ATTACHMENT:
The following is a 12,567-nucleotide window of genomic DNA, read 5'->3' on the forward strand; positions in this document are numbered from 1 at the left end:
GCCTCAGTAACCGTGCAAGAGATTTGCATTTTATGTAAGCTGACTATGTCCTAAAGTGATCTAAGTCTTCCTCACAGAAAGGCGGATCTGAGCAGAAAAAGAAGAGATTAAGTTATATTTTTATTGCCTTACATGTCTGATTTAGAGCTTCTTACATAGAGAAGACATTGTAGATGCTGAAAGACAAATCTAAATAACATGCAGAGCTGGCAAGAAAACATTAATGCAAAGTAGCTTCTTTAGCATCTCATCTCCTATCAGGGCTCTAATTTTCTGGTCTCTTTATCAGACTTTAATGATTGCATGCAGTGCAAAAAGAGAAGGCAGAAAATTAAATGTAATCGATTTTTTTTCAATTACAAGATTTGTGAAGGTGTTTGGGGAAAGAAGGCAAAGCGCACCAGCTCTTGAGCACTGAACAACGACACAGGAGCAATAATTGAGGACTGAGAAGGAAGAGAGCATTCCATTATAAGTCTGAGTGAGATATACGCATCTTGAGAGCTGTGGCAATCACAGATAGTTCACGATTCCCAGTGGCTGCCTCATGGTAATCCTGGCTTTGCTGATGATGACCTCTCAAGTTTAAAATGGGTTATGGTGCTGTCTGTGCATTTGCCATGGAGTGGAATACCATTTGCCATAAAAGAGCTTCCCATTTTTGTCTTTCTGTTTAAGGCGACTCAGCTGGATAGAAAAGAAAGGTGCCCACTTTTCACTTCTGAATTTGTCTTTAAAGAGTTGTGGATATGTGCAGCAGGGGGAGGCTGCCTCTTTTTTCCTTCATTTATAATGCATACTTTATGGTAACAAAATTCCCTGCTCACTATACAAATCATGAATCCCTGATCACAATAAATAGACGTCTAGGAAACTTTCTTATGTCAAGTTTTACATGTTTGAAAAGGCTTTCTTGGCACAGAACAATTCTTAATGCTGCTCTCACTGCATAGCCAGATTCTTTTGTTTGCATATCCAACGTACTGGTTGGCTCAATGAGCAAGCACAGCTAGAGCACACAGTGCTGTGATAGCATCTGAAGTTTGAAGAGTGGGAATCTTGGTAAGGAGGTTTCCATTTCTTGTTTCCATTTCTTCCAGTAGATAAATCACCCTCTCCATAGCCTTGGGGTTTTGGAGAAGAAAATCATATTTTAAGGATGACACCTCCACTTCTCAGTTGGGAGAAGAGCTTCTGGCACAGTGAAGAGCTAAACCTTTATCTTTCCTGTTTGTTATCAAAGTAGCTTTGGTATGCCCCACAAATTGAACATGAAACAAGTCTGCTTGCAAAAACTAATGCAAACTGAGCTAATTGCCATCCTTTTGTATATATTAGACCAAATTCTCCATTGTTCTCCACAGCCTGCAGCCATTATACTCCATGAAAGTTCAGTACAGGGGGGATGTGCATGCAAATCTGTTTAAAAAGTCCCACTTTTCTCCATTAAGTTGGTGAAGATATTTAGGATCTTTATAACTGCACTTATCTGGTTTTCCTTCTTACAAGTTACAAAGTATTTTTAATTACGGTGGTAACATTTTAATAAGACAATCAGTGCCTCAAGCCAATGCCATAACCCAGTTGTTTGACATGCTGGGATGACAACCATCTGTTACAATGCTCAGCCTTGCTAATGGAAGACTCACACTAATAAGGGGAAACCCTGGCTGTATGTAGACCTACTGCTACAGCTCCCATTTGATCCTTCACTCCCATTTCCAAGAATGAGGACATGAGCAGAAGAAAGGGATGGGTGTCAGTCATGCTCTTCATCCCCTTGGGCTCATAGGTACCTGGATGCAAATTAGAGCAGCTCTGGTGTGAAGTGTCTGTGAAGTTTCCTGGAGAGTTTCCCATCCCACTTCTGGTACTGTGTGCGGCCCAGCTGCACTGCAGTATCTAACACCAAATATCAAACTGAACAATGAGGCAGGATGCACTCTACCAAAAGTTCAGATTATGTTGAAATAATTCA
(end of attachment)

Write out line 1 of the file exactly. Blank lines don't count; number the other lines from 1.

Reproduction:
The following is a 12,567-nucleotide window of genomic DNA, read 5'->3' on the forward strand; positions in this document are numbered from 1 at the left end: